Marker Logo HMdb.org THE HISTORICAL
MARKER DATABASE
“Bite-Size Bits of Local, National, and Global History”
“Bite-Size Bits of Local, National, and Global History”
Elberton in Elbert County, Georgia — The American South (South Atlantic)
 

Grave of General Wiley Thompson

← 4 bl. E.

 
 
Grave of General Wiley Thompson Marker image. Click for full size.
By Stanley and Terrie Howard, August 23, 2009
1. Grave of General Wiley Thompson Marker
Inscription.
General Wiley Thompson, considered the ablest and most humane of the agents to the Seminole Indians of Florida, was ambushed and killed near the agency at Fort King, Florida, December 28, 1835, by Osceola and a band of warriors who opposed removal to the West. Some months later his body was brought to Elberton and reburied in the garden of his home. 4 blocks east of here (now Heard Street).

Born in Virginia September 25, 1781 General Thompson was reared in Elbert County. A militia officer in the War of 1812, in 1817 he was elected Major General of the 4th Division of the Georgia Militia. A State Senator from 1871 to 1819, General Thompson resigned and served on the commission to determine the boundary between Georgia and Florida. After serving six consecutive terms as a member of Congress where he supported Pesident Jackson's policy of Indian removal, he was appointed agent in September 1833.
 
Erected 1959 by Georgia Historical Commission. (Marker Number 052-14.)
 
Marker series. This marker is included in the Georgia Historical Society/Commission marker series.
 
Location. 34° 6.599′ N, 82° 52.109′ W. Marker is in Elberton, Georgia, in Elbert County. Marker is on S Oliver
Grave of General Wiley Thompson Marker image. Click for full size.
By Stanley and Terrie Howard, August 23, 2009
2. Grave of General Wiley Thompson Marker
St (Georgia Route 77). Touch for map. Marker is in this post office area: Elberton GA 30635, United States of America.
 
Other nearby markers. At least 10 other markers are within walking distance of this marker. In the Year 1803 (a few steps from this marker); Elbert County (a few steps from this marker); Elbert County Courthouse (a few steps from this marker); In Memory (a few steps from this marker); Old Post Road (within shouting distance of this marker); Elberton Granite Bicentennial Memorial Fountain (within shouting distance of this marker); Confederate Dead (about 300 feet away, measured in a direct line); Samuel Elbert (approx. 0.2 miles away); Old Seaboard Airline Depot (approx. 0.2 miles away); The Christmas Tree House (approx. 0.4 miles away). Touch for a list and map of all markers in Elberton.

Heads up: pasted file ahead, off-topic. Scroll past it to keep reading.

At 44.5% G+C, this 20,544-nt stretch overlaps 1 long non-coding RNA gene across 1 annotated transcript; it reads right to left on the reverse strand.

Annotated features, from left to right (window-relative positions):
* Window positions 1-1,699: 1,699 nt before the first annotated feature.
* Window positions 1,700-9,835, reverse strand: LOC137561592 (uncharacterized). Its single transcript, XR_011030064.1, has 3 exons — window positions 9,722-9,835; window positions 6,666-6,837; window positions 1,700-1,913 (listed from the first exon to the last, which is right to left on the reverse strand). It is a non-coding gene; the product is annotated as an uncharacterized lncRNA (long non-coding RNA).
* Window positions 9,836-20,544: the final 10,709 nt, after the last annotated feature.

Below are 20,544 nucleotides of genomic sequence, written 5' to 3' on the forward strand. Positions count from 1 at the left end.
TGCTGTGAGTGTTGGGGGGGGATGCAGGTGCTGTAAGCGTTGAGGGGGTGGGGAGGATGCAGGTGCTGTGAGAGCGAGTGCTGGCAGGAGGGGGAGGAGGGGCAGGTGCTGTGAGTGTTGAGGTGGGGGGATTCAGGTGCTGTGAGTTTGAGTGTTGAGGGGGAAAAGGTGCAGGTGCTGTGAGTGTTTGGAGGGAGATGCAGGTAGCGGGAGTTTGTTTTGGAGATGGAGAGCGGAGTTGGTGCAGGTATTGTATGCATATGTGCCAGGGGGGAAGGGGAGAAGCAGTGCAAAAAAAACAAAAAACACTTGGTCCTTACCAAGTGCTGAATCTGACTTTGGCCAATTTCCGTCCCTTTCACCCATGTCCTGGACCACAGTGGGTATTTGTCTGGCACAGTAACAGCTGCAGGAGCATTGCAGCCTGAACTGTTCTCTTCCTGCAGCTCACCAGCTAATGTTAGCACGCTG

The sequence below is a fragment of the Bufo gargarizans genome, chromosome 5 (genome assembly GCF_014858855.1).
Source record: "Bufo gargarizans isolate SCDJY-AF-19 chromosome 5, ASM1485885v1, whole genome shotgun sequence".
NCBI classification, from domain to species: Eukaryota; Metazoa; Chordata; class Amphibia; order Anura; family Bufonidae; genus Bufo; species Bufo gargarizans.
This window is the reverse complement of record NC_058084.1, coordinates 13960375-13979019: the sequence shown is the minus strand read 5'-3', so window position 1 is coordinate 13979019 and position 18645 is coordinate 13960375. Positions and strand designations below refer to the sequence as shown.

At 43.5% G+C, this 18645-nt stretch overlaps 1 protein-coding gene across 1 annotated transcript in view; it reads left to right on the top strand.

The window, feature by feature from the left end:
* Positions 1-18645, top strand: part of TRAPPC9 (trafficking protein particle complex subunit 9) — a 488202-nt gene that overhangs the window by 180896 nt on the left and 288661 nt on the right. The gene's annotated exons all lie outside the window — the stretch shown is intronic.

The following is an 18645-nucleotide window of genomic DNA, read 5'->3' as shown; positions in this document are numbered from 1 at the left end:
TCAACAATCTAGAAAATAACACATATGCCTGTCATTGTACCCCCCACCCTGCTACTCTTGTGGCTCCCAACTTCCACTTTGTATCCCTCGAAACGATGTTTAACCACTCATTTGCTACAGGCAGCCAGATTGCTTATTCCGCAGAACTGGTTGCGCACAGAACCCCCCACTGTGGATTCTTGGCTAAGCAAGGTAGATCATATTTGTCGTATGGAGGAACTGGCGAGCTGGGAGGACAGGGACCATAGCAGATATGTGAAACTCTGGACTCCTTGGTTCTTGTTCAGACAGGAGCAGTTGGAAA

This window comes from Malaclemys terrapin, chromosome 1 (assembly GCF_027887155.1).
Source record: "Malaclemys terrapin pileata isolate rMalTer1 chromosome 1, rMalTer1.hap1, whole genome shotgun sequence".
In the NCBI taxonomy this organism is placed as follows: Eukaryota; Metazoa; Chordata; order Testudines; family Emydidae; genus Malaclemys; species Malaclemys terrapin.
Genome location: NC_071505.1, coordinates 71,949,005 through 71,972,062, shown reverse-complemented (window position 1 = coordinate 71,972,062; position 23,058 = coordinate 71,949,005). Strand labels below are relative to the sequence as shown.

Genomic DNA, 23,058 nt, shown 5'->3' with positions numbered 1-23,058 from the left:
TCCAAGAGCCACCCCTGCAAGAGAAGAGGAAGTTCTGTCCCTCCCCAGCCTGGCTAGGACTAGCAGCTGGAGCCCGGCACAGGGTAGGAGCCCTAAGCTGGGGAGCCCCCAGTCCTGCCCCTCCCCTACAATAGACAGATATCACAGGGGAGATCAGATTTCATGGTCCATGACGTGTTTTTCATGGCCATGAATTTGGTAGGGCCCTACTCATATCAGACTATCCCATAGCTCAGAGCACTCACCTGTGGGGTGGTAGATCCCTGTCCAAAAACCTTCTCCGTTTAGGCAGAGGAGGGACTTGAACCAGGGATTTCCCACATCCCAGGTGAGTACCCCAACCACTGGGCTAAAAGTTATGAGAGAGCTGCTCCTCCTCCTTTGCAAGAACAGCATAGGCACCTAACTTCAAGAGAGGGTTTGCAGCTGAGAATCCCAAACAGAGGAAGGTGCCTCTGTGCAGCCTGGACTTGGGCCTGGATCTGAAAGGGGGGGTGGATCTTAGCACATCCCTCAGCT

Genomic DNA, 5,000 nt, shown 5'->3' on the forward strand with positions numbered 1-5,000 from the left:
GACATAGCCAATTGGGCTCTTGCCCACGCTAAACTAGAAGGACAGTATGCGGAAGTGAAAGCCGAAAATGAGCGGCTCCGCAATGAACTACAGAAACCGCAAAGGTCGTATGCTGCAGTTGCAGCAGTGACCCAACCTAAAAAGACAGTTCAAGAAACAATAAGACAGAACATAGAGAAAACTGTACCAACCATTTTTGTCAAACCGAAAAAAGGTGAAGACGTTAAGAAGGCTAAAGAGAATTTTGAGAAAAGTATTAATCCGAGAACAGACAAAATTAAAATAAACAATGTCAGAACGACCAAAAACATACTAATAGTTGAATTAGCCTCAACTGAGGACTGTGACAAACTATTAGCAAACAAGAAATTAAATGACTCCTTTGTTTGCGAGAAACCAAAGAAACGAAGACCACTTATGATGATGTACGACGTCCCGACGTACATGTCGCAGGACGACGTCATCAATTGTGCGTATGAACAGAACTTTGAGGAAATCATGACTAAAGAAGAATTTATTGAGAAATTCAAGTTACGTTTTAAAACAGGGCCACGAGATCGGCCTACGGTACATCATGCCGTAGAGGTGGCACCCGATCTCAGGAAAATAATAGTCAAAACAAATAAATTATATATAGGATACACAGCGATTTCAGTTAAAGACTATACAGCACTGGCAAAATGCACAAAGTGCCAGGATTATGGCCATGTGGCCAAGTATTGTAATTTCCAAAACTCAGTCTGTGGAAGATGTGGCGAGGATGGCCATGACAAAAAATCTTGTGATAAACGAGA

Also see . . .
1. Wiley Thompson. Wiley Thompson (September 23, 1781 – December 28, 1835) was a United States Representative from Georgia. (Submitted on May 8, 2012, by Brian Scott of Anderson, South Carolina.) 

2. Osceola. Osceola, also known as Billy Powell (1804 – January 30, 1838), became an influential leader with the Seminole in Florida. (Submitted on May 8, 2012, by Brian Scott of Anderson, South Carolina.) 
 
Additional comments.
Grave of General Wiley Thompson Marker image. Click for full size.
By Brian Scott, April 7, 2011
3. Grave of General Wiley Thompson Marker

1. Wiley Thompson (1781 - 1835)
Wiley Thompson, a Representative from Georgia; born in Amelia County, Va., September 23, 1781; moved to Elberton, Elbert County, Ga.; served as a commissioner of the Elbert County Academy in 1808; served in the State senate 1817-1819; was appointed major general of the Fourth Division of the Georgia Militia in November 1817 and served until November 1824, when he resigned; elected as a Republican to the Seventeenth Congress; reelected as a Crawford Republican to the Eighteenth Congress; and elected as a Jacksonian in the Nineteenth through the Twenty-second Congresses (March 4, 1821-March 3, 1833); was a delegate to the State constitutional convention in 1833; agent to Seminole Indians; appointed in 1834 to superintend the removal of Seminoles from Florida; killed by band of Seminoles led by Osceola at Fort King, Fla., on December 28, 1835; interment in the private burial ground on his estate at Elberton, Ga. (Source: Biographical Directory of the U.S. Congress)
    — Submitted May 8, 2012, by Brian Scott of Anderson, South Carolina.

 
Categories. Native AmericansSettlements & Settlers
 
 
Credits. This page was last revised on June 16, 2016. This page originally submitted on August 24, 2009, by Stanley and Terrie Howard of Greer, South Carolina. This page has been viewed 1,028 times since then and 35 times this year. Photos:   1, 2. submitted on August 24, 2009, by Stanley and Terrie Howard of Greer, South Carolina.   3. submitted on May 8, 2012, by Brian Scott of Anderson, South Carolina. • Bill Pfingsten was the editor who published this page.
Paid Advertisement